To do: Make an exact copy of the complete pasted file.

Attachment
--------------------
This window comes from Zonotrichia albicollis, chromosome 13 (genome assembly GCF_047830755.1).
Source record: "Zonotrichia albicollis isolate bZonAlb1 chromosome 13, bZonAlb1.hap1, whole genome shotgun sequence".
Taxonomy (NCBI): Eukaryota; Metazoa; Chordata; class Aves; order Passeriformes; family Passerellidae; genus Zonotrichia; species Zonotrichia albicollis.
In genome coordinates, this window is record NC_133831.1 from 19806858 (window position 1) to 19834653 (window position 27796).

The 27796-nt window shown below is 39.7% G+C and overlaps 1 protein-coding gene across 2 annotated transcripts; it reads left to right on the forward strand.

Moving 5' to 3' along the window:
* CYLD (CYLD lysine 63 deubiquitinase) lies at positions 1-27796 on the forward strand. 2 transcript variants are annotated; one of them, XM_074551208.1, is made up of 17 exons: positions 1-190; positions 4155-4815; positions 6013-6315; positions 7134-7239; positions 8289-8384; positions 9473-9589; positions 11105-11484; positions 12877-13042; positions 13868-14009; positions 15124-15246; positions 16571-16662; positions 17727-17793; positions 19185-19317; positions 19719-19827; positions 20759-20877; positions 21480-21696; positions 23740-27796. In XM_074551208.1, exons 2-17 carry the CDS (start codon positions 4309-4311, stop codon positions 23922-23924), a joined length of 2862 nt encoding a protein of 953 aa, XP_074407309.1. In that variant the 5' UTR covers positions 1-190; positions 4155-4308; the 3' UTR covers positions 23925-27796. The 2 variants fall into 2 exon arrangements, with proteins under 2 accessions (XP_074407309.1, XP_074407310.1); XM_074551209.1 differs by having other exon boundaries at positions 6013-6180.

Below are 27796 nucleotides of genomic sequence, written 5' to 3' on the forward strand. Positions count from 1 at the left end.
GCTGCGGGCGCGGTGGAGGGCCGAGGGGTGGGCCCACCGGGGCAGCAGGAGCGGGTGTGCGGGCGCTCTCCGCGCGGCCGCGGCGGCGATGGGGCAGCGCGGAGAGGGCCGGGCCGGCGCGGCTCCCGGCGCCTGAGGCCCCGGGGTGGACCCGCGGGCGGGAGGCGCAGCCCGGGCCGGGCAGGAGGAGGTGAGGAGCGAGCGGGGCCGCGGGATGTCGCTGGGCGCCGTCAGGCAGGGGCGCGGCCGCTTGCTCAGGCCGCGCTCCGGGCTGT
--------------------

This window comes from Zonotrichia albicollis, chromosome 13 (genome assembly GCF_047830755.1).
Source record: "Zonotrichia albicollis isolate bZonAlb1 chromosome 13, bZonAlb1.hap1, whole genome shotgun sequence".
Taxonomy (NCBI): Eukaryota; Metazoa; Chordata; class Aves; order Passeriformes; family Passerellidae; genus Zonotrichia; species Zonotrichia albicollis.
In genome coordinates, this window is record NC_133831.1 from 19806858 (window position 1) to 19834653 (window position 27796).

The 27796-nt window shown below is 39.7% G+C and overlaps 1 protein-coding gene across 2 annotated transcripts; it reads left to right on the forward strand.

Moving 5' to 3' along the window:
* CYLD (CYLD lysine 63 deubiquitinase) lies at positions 1-27796 on the forward strand. 2 transcript variants are annotated; one of them, XM_074551208.1, is made up of 17 exons: positions 1-190; positions 4155-4815; positions 6013-6315; positions 7134-7239; positions 8289-8384; positions 9473-9589; positions 11105-11484; positions 12877-13042; positions 13868-14009; positions 15124-15246; positions 16571-16662; positions 17727-17793; positions 19185-19317; positions 19719-19827; positions 20759-20877; positions 21480-21696; positions 23740-27796. In XM_074551208.1, exons 2-17 carry the CDS (start codon positions 4309-4311, stop codon positions 23922-23924), a joined length of 2862 nt encoding a protein of 953 aa, XP_074407309.1. In that variant the 5' UTR covers positions 1-190; positions 4155-4308; the 3' UTR covers positions 23925-27796. The 2 variants fall into 2 exon arrangements, with proteins under 2 accessions (XP_074407309.1, XP_074407310.1); XM_074551209.1 differs by having other exon boundaries at positions 6013-6180.

Below are 27796 nucleotides of genomic sequence, written 5' to 3' on the forward strand. Positions count from 1 at the left end.
GCTGCGGGCGCGGTGGAGGGCCGAGGGGTGGGCCCACCGGGGCAGCAGGAGCGGGTGTGCGGGCGCTCTCCGCGCGGCCGCGGCGGCGATGGGGCAGCGCGGAGAGGGCCGGGCCGGCGCGGCTCCCGGCGCCTGAGGCCCCGGGGTGGACCCGCGGGCGGGAGGCGCAGCCCGGGCCGGGCAGGAGGAGGTGAGGAGCGAGCGGGGCCGCGGGATGTCGCTGGGCGCCGTCAGGCAGGGGCGCGGCCGCTTGCTCAGGCCGCGCTCCGGGCTGT